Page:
By Ebrahim-Khalil Hassen · 30 Jul 2014
South Africans of all stripes often lament the general lack of entrepreneurial success and limited support for its development in the country. So when President Jacob Zuma created a new small business ministry, the Department of Small Business Development (DSBD), soon after entering his second term in office, the news was well received all round. The new ministry has its work cut out for it, but its minister, Lindiwe Zulu, appears confident that it will be up and running and producing results.
In the inaugural budget vote speech for the DSBD, Minister Zulu announced that the new ministry would support small businesses through a new institutional structure, provincial entrepreneurial centres, introduced as Centres for Entrepreneurship. These centres, it appears, will be places where entrepreneurs and small business owners will be able to connect with government on regulatory issues as well as access general support and funding.
Opening up centres in every province provides an important signal that government intends to decentralise support and create a national footprint for the newly formed ministry. However, a different approach centred on urban centres holds better prospects for connecting government with entrepreneurs and for supporting local economic development.
Thus far the provision of services by government to entrepreneurs has consisted of three major features.
First, there is a separation between financial and non-financial government support. Government provides financial support via the Small Enterprise Funding Agency (SEFA) and non-financial support through the Small Enterprise Development Agency (SEDA). Second, the approach from government to providing these services has been to create agencies instead of providing services through line departments. This approach has been criticised for perpetuating a “contracting state”. Third, several attempts to link government services to those provided by venture capitalists, non-governmental organisations and financial institutions have been initiated.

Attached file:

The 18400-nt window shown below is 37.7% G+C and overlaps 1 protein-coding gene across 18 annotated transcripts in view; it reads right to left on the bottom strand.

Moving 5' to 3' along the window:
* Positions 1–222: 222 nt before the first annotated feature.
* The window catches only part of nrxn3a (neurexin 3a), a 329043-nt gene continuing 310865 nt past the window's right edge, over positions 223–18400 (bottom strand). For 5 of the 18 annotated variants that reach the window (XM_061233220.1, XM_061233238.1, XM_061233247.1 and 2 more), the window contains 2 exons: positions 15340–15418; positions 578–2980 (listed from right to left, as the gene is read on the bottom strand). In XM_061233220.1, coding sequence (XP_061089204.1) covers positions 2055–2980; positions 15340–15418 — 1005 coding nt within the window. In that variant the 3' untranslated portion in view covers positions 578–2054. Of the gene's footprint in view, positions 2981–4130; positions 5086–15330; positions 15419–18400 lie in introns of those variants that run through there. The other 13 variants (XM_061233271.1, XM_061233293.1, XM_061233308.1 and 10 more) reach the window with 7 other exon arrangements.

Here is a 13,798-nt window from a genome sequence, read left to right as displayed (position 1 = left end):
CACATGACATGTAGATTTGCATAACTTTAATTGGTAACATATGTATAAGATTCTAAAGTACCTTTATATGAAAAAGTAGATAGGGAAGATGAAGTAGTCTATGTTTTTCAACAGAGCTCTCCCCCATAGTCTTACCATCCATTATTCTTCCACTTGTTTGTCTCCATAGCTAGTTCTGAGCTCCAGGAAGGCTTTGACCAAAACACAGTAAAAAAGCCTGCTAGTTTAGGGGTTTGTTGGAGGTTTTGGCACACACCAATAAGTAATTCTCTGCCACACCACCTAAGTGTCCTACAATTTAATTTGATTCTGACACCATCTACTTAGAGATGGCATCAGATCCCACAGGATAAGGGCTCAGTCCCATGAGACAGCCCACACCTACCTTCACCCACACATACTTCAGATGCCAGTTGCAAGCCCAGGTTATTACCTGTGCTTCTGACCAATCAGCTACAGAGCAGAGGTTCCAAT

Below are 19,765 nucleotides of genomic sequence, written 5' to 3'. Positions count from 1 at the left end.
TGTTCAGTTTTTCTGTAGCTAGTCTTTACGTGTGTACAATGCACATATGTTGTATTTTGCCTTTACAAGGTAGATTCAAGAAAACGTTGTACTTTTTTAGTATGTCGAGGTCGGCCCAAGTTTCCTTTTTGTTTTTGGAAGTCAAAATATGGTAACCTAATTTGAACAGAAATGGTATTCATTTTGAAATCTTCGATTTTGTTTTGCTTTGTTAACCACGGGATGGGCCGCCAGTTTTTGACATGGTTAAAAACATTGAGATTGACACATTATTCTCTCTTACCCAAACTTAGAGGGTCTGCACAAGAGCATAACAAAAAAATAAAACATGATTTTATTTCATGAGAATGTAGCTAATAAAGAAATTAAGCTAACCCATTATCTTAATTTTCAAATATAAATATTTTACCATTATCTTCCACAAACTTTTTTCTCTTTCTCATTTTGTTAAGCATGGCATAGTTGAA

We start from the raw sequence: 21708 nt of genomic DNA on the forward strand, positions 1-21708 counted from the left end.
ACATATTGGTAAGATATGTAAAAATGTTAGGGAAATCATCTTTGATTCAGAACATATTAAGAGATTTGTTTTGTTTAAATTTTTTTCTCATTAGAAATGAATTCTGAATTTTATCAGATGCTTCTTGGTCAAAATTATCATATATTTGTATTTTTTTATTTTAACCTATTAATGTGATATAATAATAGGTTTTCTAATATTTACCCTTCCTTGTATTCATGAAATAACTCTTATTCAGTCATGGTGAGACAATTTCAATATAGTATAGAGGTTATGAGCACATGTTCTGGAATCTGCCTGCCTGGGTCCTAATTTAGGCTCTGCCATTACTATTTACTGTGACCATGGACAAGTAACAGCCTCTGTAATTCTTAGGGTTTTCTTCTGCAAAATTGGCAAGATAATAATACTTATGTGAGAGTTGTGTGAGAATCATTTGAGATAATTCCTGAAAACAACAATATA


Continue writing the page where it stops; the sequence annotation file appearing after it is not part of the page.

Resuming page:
The work in all of these areas is encouraging, as it shows a stronger commitment to small business over the last five years. The system is however far from optimal with entrepreneurs having difficulty navigating a system characterised by complexity and fragmentation. If one adds requirements related to taxation, labour laws and auditing, the system being created looks even more complex.
Urbanisation is one of the key factors overlooked in the design of this system to create nine provincial centres. Businesses located in urban areas have higher rates of success, and even rural businesses are reliant on accessing urban markets to be successful. The literature on rural enterprise development notes that “thin markets” exist in rural areas characterised by low formal employment and few people. For this reason, existing proposals are about creating intermediaries to promote goods and provide logistical support for rural enterprises.
Urbanisation patterns provide a method to locate the newly formed entrepreneurial centres more effectively, strengthening the prospects of government support to entrepreneurs potentially leading to sustainable job creating businesses. The question that arises is: Should services be decentralised to provinces or even lower to metropolitan governments?
The problem with locating offices in current metropolitan local governments is that it reinforces current patterns of development with investment centred in large cities. At the same time, the problem with creating provincial offices is that it diffuses resources too thinly, and in areas with limited demand for services.
One route out of this quandary is to embrace the concept of secondary cities. Secondary cities are smaller urban centres. Cities Alliance, a global partnership for urban poverty reduction and the promotion of the role of cities in sustainable development, which the South African government belongs to, argues for a hybrid definition of secondary cities to include geographic and population size, function and the role of the city within national and global systems of cities.